Many roadway accidents are precipitated by the poor decisions of the people operating the vehicles. However in some cases, it’s the design of the road or some feature of it that makes it dangerous.
n these cases, the entity responsible for maintaining it – usually the state or local government – may be liable for damages. These cases can be complex because, to start, every claim against a government agency is going to require overcoming certain legal hurdles. The biggest of these is usually sovereign immunity, which requires showing the government action that led to the issue was ministerial rather than discretionary (i.e., the government worker didn’t have discretion in carrying out the action).
This was one of the issues raised in Logan v. Miss. Dept. of Transp., before the Mississippi Supreme Court. Although this is an out-of-state case, many of the same principles are applicable to similar cases here in Florida.
According to court records, this was a negligence action that arose out of a single-car crash that plaintiffs allege was caused by an improper bridge repair.
A husband and wife were driving south on a highway, approaching a bridge. Both lanes of the bridge were open, and there were no warning signs or any other indication that the bridge was unsafe. However, as they crossed, the husband, who was operating the passenger vehicle, suddenly spun out-of-control.
It was later revealed that two metal plates were protruding out of the ground, and caught the undercarriage of the vehicle. Neither the driver nor his wife realized this, but their daughter-in-law, who responded to the scene as they were being loaded into an ambulance, spoke with two employees of the state department of transportation. Those workers reportedly informed her of the protruding plates, pointed them out to her and noted they had received a call earlier that day, warning of the issue. They advised if it were them, they would take some photographs for future evidence. She did.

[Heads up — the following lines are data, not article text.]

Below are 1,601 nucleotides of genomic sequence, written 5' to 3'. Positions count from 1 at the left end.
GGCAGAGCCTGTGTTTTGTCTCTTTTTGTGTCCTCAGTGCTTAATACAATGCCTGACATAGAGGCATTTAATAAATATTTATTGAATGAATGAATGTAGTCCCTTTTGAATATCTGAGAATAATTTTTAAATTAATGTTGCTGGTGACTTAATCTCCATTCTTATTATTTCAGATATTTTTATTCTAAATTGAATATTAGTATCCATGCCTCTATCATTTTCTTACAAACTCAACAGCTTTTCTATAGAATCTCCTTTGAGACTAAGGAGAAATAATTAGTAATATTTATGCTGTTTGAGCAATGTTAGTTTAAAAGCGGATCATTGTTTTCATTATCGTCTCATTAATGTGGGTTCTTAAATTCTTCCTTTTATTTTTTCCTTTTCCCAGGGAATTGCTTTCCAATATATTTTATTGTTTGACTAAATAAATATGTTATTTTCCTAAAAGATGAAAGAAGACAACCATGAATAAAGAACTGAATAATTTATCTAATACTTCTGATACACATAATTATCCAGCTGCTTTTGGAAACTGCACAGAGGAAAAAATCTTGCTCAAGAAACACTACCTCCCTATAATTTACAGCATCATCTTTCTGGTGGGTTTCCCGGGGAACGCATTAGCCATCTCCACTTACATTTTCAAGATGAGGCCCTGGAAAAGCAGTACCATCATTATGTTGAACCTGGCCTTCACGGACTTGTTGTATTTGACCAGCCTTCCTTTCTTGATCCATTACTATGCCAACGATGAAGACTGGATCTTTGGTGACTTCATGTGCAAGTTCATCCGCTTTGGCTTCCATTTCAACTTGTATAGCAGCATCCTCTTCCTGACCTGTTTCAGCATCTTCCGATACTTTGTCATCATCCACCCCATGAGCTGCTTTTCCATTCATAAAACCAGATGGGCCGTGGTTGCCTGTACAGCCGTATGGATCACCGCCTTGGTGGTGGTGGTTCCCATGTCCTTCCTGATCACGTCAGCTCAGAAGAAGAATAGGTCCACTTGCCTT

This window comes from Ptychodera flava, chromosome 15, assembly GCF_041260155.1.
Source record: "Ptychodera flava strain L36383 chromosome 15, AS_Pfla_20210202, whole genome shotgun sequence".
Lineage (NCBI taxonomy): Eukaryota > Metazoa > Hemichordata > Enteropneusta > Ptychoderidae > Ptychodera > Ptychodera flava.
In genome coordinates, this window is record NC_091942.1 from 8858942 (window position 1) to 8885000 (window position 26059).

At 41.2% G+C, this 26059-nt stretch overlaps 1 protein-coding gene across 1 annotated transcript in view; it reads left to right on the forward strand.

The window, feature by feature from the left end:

Later, plaintiffs filed a lawsuit alleging the department of transportation and the company contracted to do the bridge repair work had acted negligently in the placing those plates improperly, and also for failing to warn motorists of the danger that could result in an auto accident.
State responded that first, it was protected under the principle of sovereign immunity because the repair of the bridge was discretionary. The crews, they said, had discretion about the way in which the bridge should be repaired, and even if it was done wrongly, this fact protected the state from liability. Secondly, it responded that there was no proof the state knew about the peril to motorists. This was a key point because knowledge of a danger is critical to show the agency owed a duty to warn drivers about it. The state argued that because the DOT workers didn’t have authorization or authority to speak to the daughter-in-law about the road condition, her testimony was hearsay.
Trial court agreed and granted summary judgment to defendants. However, the Mississippi Supreme Court reversed. That court held that bridge repair was indeed a ministerial function of government, so defendants weren’t entitled to sovereign immunity on that point. Further, justices ruled it didn’t matter whether the DOT workers were allowed by their supervisor to speak to the daughter-in-law. Her testimony was still valid, and there was no acceptable argument brought forth by defendants as to why it shouldn’t be.
Thus, the trial court’s summary judgment was reversed and the case was remanded back to the lower court for trial.
If you have been a victim of a traffic accident, call Chalik & Chalik at (954) 476-1000 or 1 (800) 873-9040.
Logan v. Miss. Dept. of Transp., Sept. 10, 2015, Mississippi Supreme Court
More Blog Entries:
Multiple-Fatality Crashes Across Florida in Recent Weeks, Sept. 14, 2015, Fort Myers Car Accident Lawyer Blog